Once I've had time to review my files, I may be able to offer more observations on the rest of the inscription. I would be very interested to see additional photos, even of the illegible side.

Best regards,

Mark
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Old 30th August 2021, 09:49 PM   #6
cornelistromp
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thanks everyone for the very good comments, especially Mark/Reventlov for filling in the T ,N and A , sounds plausible to me and have indeed seen that T in this form before in a publication of a sword inscription.

so we have now ??DNIS(D or R?)TNEDA

I also made some pictures of the other side, not so easy.
I can't make much of it, there is only 1 cross visible of which one arm ends in a longer curved line instead of a small triangle, further 6 vertical parallel lines, 3 up and three down. a small circle.......
In the Netherlands, more often inscribed and broken 13th century swords or blades have been found I don't really have a theory yet as to why and what exactly the function of this "ceremony" has been.

best,
Jasper
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Old 31st August 2021, 01:19 PM   #7
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Quote:
Originally Posted by cornelistromp View Post

I also made some pictures of the other side, not so easy.
I can't make much of it, there is only 1 cross visible of which one arm ends in a longer curved line instead of a small triangle, further 6 vertical parallel lines, 3 up and three down. a small circle.......
Thanks for these - a shame this side is in such poor condition!

The cross is distinctive enough, comparison with other swords may provide some leads.

From the angles of the fragments you've picked out, I would guess some N's are present - seems a very common letter in these inscriptions. Then there is maybe the middle section of an E, and the vertical stem of D? So we're back to NED, which would not be surprising to have on both sides.

Double horizontal lines would probably be the crossbar of an A or H. Double-barred versions of these are pretty common.

I have some more ideas about the first side, but need time for more research...

Best,

Mark
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Old 6th September 2021, 12:03 AM   #8
Reventlov
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Based on comparison with other inscriptions, I think a plausible reading of the first side might be RCDNISRTNEDA. The two most relevant comparisons that I've found are swords from Oldenburg and Karlstad.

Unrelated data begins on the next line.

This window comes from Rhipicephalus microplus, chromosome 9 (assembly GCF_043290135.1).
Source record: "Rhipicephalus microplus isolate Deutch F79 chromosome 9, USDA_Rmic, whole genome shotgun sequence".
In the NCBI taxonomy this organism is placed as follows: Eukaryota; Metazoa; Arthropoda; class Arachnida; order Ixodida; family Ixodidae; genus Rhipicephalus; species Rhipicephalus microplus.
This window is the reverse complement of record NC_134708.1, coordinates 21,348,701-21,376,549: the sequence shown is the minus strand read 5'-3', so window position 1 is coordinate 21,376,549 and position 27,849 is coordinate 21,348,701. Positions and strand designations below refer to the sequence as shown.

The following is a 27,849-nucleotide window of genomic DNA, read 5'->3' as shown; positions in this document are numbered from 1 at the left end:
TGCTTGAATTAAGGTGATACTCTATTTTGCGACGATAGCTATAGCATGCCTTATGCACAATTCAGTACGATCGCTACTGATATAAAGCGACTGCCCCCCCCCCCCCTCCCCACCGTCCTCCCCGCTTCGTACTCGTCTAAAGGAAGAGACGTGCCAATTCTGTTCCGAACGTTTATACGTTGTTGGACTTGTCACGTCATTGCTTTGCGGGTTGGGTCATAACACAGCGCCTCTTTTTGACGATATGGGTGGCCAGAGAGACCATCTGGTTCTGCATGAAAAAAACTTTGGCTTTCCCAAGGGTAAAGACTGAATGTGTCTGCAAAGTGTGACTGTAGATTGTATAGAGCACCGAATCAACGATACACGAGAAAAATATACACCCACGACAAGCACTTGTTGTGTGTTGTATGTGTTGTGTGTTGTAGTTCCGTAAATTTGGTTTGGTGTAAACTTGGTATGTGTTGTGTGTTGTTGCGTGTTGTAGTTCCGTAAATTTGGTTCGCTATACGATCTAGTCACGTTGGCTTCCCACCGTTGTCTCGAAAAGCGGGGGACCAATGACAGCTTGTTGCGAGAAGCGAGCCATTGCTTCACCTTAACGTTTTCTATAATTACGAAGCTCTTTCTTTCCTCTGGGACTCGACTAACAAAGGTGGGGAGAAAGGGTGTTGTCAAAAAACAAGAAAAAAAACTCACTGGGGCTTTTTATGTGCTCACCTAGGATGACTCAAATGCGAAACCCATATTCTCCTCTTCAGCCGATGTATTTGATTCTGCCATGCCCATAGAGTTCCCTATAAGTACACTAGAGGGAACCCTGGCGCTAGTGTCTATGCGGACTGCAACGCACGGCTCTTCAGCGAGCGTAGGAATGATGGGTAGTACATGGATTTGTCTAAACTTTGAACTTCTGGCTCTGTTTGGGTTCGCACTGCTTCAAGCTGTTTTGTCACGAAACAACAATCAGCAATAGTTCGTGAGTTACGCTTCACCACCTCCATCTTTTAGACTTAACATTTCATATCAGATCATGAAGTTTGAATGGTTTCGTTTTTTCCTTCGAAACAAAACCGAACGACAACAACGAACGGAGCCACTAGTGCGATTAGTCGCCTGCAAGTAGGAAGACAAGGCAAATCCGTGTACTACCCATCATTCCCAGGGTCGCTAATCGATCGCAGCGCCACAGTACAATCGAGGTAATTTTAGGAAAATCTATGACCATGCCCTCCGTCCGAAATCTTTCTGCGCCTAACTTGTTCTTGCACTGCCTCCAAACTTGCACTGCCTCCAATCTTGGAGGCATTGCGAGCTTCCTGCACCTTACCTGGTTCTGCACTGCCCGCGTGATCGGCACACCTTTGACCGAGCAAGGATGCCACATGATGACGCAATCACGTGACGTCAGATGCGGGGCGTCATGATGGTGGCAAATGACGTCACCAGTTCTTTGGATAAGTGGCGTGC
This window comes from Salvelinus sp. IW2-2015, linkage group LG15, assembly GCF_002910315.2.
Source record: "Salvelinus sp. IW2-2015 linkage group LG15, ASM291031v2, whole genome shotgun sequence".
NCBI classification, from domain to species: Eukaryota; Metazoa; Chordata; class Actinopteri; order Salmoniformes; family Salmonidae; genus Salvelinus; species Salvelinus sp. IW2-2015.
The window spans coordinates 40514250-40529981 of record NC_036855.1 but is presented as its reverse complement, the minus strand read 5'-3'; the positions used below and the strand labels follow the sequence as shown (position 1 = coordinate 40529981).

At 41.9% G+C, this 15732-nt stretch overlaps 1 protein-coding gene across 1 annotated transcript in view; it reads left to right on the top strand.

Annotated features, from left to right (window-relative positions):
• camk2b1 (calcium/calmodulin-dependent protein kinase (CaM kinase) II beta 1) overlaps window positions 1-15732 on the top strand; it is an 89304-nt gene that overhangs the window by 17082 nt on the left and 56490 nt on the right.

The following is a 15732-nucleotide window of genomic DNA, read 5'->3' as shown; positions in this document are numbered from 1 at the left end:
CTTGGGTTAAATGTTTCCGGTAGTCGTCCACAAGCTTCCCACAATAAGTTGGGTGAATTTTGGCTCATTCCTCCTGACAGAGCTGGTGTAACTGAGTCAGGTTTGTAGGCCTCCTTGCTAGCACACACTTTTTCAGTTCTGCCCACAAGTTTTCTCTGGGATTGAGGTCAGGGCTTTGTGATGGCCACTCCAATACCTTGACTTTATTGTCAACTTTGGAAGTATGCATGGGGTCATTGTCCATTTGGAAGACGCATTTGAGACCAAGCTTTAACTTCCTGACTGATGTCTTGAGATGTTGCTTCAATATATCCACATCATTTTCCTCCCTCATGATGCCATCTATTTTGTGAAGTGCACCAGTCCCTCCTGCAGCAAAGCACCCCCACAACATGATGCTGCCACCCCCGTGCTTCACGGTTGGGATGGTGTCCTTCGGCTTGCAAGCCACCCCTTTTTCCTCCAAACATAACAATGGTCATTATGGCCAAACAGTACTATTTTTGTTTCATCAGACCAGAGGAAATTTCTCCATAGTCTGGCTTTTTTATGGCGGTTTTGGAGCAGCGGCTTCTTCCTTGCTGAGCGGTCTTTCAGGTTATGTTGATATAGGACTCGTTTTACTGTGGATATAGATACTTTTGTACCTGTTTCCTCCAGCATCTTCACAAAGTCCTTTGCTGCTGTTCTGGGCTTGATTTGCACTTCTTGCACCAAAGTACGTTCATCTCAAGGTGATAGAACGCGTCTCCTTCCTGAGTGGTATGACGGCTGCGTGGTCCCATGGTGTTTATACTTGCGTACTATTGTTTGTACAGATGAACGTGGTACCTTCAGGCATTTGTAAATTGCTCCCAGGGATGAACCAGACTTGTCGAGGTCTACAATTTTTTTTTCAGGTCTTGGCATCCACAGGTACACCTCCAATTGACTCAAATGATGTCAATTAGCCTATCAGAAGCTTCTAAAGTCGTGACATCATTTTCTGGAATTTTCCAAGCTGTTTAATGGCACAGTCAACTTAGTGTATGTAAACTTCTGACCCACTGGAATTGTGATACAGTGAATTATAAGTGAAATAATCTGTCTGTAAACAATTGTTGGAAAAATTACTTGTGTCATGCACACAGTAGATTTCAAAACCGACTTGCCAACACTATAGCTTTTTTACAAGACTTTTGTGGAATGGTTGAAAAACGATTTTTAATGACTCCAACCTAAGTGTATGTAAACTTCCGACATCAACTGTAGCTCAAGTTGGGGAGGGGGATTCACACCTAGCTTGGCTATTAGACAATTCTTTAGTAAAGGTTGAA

The Oldenburg sword belongs to the NED group, and also uses the sequence RC. This can be found in a several other inscriptions, in at least two cases as the first two letters.

The Karlstad sword is instead part of the SDX group, this sequence having been recently identified by scholars as sanctus dominus Christus. The sequence RT is used twice, immediately before IS, versus immediately after. The odd uncial variant of the letter T is used again here (not illustrated very clearly), and the cross of the sword is again type 2.

Both swords seem to have incomplete versions of the other's key sequence (SD vs. NE). I think the "inscription groups" that have been identified (NED, DIC, SDX) are not really distinct at all; there are many similarities and shared minor sequences like RT and RC, which probably also refer to certain standard phrases.

Both swords use the seemingly conjoined form of IS that is extremely close (or actually is?) a letter U/V. The crosses are also very elaborate and distinct; is there any chance that similar details are present in the crosses on your sword, Jasper?

Best,

Mark
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Old 18th October 2021, 09:41 AM   #9
cornelistromp
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Sorry for my late response, I'm just now seeing the post.

RCDNISRTNEDA is a big contender and is certainly plausible.
Thanks for your help

The cross has more similarities with the oldenburg sword.
a hatched diamond with stripes in the middle, small pronounced triangles at the end of the arms and arcs at the small triangles. I also see a curl like the oldenburg sword at one triangle.

The cross looks more like the cross of the oldenburg sword but is less stretched.

best,
Jasper